Earlier Thursday, Advanced Education Minister Deb Matthews said the government was looking at a “range of options” to get students back into the classroom. She also had sharp words for both the colleges and the union and how they’ve allowed the strike to drag on.

“I would say that both parties share the failure, and it is a failure,” she said. “Both parties need to recognize that their approach to this date has not resulted in any kind of success. They have to focus on students.”

Matthews also said that the semester can still be salvaged.

“We are approaching the time where we will start to see people with lost semesters but we are not there yet,” she said. “We need to get them back immediately so that the semester can be saved.”

The provincial government has ordered the colleges to create a fund — using savings from the strike — to help students who may be experiencing financial hardship because of the labour dispute. Matthews has estimated Ontario’s colleges have saved about $5 million so far.

Hu Zhengtao, an international student from China attending George Brown College to study business and marketing, said the labour disruption has thrown his plans to graduate in December and return home into serious doubt. He spoke with Matthews on Thursday to express his concern about the strike.

“Because of the strike I don’t know when I can finish my classes and graduate,” he said. “The school has nothing to say right now. … They say they’re planning but can’t say exactly what they’re going to do because they don’t know if the strike will keep going.”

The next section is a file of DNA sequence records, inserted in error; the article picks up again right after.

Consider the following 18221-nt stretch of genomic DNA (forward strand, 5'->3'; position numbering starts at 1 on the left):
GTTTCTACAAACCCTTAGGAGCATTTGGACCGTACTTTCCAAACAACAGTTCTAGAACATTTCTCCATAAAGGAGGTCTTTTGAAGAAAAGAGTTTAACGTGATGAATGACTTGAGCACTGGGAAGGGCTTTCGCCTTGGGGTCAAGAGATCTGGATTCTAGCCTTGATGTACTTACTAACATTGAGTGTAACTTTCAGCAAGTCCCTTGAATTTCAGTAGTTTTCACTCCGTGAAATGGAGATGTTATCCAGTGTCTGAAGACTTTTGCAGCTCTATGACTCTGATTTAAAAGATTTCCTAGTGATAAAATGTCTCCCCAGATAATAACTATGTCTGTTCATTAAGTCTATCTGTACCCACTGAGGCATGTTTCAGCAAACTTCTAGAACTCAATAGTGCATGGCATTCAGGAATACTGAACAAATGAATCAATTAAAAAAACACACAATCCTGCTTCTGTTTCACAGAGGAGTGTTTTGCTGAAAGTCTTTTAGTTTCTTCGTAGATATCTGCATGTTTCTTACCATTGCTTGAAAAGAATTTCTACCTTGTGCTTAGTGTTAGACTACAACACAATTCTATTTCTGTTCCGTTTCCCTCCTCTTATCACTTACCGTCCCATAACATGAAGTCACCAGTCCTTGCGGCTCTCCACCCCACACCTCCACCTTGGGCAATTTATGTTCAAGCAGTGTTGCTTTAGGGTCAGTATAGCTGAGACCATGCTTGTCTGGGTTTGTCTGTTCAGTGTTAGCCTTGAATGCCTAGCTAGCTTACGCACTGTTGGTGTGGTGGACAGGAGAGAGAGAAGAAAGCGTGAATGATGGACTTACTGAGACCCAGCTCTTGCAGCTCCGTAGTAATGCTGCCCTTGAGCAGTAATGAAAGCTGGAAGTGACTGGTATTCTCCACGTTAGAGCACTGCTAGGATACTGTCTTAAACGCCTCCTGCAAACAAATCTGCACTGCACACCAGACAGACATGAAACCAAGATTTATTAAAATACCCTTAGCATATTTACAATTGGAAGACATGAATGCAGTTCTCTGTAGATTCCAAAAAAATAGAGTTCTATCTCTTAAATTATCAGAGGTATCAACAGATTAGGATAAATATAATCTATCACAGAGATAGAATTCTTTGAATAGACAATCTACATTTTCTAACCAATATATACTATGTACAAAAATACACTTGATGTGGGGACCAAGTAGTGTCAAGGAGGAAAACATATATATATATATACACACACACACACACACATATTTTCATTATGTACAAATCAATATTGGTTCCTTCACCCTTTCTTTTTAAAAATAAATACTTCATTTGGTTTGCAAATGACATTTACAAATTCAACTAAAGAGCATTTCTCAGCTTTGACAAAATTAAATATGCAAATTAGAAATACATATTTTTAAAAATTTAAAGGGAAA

Law firm Charney Lawyers filed a proposed class action against the 24 colleges Tuesday, saying 14 students have come forward to potentially stand as representative plaintiffs.

The notice of action alleges the colleges breached contracts with students by failing to provide vocational training and a full term of classes. It seeks full refunds for students who choose not to continue with their programs and refunds “equivalent to the value of the lost instruction” for students who do want to continue.

Shawn Jeffords and Allison Jones, The Canadian Press

 

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Earlier Story:

Ontario’s striking college faculty voted Thursday to reject a contract offer and continue their nearly five-week job action.

The 12,000 college professors, instructors, counsellors, and librarians have been off the job since Oct. 15, leaving some 500,000 students out of class.

Talks between the colleges and the union broke down on Nov. 4, prompting the colleges to request the final offer vote. After 86 per cent of faculty rejected it, Ontario Premier Kathleen Wynne said she would meet with college and union representatives Thursday afternoon “to discuss how we can resolve this situation immediately and get students back to class where they belong.”